Thursday, 10 July 2008

I think that's Funny

My grand daughter, aged six told me two jokes.
"Why did the banana go to the doctors?"
"I don't know, why did the banana go to the Doctors?"
"Because he wasn't peeling very well!"
"Doctor, doctor, I don't feel very well, I feel like a pair of curtains."
"Pull yourself together."
Interestingly enough, the doctor joke I remember from my own childhood, which set me thinking. Do children in general still tell jokes, if so, have they changed in the main from my childhood?
We tended to tell jokes that began, "There was an Englishman, a Scotsman and an Irishman." They all finished with the Irishman being the butt of the joke, definitely politically incorrect nowadays. Some of our jokes were smutty, repeated away from adult ears as we knew they would not approve. I recently asked a delightful young lady of my acquaintance, aged sixteen to tell me the kind of joke circulated amongst her peers. The result was a very funny story but unrepeatable, enough I suspect to make a hardened navvy blush. In our early adolescence our humour too tended to reflect our growing occupation with sex. An example is the following story, deemed rude by ourselves but mild by today's standards.
Three cowboys walked into the local store to buy provisions. An attractive young lady stood behind the counter.
“Can I help you?” she asked.
“A bag a’ raisins” requested the first cowboy.
The young lady moved a ladder to the shelves behind the counter and proceeded up it until she could reach the top shelf, showing a large expanse of stocking as she did so. She returned to the counter with a sack and gave it to the cowboy.
She looked at the second cowboy. “A bag a’ raisins,” he too requested. The young lady returned to the ladder and proceeded upwards, showing even more stocking and flesh. She returned to the counter with the sack and turned to the third cowboy.
"A' raisin?" she asked.
"No, just a' twitchin," replied the cowboy.
I have asked many of my contemporaries for stories from their childhood. With few exceptions virtually none can now be remembered which in a way is a shame. The cowboy story was told to me by a village friend of more than fifty years ago. I personally remember only two other repeatable jokes beside the doctor joke from those childhood days.
Firstly a joke I probably considered sophisticated in my early grammar school days.
Two lions were walking near Trafalgar Square in London. One turned to his mate and said, "Isn't it quiet for an Easter Monday."
And last but not least my favourite joke for at least the past sixty years.
This couple always wanted a child and they were thrilled to have at last a baby boy. An unusual child, different in that, instead of having a belly button, he had a small golden nut and bolt, a half inch Whitworth nut and bolt. (We were of course unaware of the more delicate term navel for belly button. Of any case belly button was good enough for us.)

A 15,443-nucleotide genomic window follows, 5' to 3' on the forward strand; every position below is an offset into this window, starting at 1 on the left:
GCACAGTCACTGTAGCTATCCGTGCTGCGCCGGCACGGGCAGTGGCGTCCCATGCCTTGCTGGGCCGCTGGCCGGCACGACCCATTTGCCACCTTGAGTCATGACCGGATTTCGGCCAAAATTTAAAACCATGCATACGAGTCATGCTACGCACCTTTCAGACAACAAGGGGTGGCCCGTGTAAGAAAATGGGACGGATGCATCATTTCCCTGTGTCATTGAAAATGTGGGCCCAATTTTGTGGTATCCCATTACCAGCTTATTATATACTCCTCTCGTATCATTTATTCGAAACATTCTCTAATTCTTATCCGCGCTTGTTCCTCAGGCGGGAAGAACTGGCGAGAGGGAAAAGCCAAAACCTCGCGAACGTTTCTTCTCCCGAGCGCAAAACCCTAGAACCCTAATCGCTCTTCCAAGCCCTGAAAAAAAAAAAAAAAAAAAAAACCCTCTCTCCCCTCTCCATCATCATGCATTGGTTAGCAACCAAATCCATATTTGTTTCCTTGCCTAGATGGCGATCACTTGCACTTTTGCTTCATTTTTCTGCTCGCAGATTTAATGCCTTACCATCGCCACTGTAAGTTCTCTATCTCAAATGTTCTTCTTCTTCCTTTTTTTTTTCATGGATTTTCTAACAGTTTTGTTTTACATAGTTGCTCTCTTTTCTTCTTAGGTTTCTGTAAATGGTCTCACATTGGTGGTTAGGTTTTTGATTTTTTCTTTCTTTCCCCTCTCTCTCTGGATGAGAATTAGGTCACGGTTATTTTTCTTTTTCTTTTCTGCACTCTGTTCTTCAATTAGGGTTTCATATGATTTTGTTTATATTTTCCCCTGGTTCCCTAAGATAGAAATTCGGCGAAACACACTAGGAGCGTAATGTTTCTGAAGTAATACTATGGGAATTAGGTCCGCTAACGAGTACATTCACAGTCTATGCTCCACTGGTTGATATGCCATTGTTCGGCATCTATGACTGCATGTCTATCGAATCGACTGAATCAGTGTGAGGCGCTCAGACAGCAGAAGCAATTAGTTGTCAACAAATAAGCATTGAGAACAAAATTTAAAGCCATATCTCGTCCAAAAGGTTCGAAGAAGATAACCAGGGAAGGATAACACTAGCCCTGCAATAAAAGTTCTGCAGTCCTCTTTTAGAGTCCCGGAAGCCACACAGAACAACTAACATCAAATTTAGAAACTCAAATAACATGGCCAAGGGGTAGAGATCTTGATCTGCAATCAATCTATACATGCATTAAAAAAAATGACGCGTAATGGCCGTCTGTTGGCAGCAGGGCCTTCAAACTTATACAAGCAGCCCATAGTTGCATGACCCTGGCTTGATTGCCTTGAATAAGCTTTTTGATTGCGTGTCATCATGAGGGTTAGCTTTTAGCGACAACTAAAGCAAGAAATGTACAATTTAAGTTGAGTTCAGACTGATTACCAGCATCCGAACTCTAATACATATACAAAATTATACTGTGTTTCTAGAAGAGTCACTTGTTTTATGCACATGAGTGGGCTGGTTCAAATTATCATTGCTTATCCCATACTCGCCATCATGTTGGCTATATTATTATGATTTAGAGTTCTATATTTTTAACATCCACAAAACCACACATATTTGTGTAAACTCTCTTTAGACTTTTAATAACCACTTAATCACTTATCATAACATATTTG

People came from far and wide and his parents would roll down his nappy so that they could view this amazing sight. But as the child grew up he became embarrassed by the fact that he was different from other children. Girlfriends were amazed, but also amused and it wasn’t doing his sex life any good. So he visited his doctor. The doctor was worse than useless, so were other specialists in The National Health Service. He was desperate, willing to visit anyone who might be able to help. There appeared no way that conventional medicine could help. Which is why he found himself consulting a witch doctor in darkest Africa.
“My son,” said the witch doctor, “there is only one cure for your condition. You must find a field of ripe corn. On the night of the full moon you must lie down on the ground. At exactly midnight you must pull down your trousers and wait."
With mounting excitement he returned home. Summer came and he found a field matching the witch doctor’s requirements. On the right day, an hour before midnight, secretly he lay down in the centre of his chosen field. He rolled down his trousers and waited. At exactly midnight the clouds parted, the moon shone brightly and a little angel, holding a white napkin floated down from the sky. The angel alighted amid the corn and carefully unwrapped the napkin, revealing an exquisite gold spanner, a half inch Whitworth spanner. Expertly handling the spanner, he proceeded to unscrew the nut and remove the bolt.
He placed them carefully in the napkin, smiled at the young man and flew silently away. The young man lay in the corn and joy overcame him. He could not believe that at long last he was the same as anyone else. His troubles were surely over, and he joyously jumped to his feet, shouting at the top of his voice, “Look at me, look at me, I’m cured, I'm cured.” And then his backside fell off.
Presumably children all over the world still tell jokes and stories. Any examples gratefully received. You never know, we may be able to blog in the future with your examples.